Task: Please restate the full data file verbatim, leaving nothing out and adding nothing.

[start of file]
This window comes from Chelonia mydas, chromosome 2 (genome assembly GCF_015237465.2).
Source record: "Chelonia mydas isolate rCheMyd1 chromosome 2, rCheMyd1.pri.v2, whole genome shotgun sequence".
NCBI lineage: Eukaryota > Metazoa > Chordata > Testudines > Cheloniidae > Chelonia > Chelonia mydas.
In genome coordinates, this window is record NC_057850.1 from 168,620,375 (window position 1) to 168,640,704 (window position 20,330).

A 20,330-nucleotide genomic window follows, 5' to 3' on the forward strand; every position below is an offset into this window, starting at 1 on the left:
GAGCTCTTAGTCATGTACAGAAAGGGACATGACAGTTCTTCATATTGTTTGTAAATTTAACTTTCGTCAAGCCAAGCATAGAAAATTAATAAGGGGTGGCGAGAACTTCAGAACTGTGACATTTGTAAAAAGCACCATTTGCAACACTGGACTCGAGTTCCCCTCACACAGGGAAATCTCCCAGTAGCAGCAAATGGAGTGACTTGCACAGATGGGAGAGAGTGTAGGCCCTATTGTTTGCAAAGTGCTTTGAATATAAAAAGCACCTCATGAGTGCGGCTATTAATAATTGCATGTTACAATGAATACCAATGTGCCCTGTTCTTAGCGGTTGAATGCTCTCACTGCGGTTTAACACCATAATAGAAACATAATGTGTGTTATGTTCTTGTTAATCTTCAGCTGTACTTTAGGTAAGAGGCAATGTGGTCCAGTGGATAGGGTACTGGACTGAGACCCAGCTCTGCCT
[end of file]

This window comes from Chelonia mydas, chromosome 2 (genome assembly GCF_015237465.2).
Source record: "Chelonia mydas isolate rCheMyd1 chromosome 2, rCheMyd1.pri.v2, whole genome shotgun sequence".
NCBI lineage: Eukaryota > Metazoa > Chordata > Testudines > Cheloniidae > Chelonia > Chelonia mydas.
In genome coordinates, this window is record NC_057850.1 from 168,620,375 (window position 1) to 168,640,704 (window position 20,330).

A 20,330-nucleotide genomic window follows, 5' to 3' on the forward strand; every position below is an offset into this window, starting at 1 on the left:
GAGCTCTTAGTCATGTACAGAAAGGGACATGACAGTTCTTCATATTGTTTGTAAATTTAACTTTCGTCAAGCCAAGCATAGAAAATTAATAAGGGGTGGCGAGAACTTCAGAACTGTGACATTTGTAAAAAGCACCATTTGCAACACTGGACTCGAGTTCCCCTCACACAGGGAAATCTCCCAGTAGCAGCAAATGGAGTGACTTGCACAGATGGGAGAGAGTGTAGGCCCTATTGTTTGCAAAGTGCTTTGAATATAAAAAGCACCTCATGAGTGCGGCTATTAATAATTGCATGTTACAATGAATACCAATGTGCCCTGTTCTTAGCGGTTGAATGCTCTCACTGCGGTTTAACACCATAATAGAAACATAATGTGTGTTATGTTCTTGTTAATCTTCAGCTGTACTTTAGGTAAGAGGCAATGTGGTCCAGTGGATAGGGTACTGGACTGAGACCCAGCTCTGCCT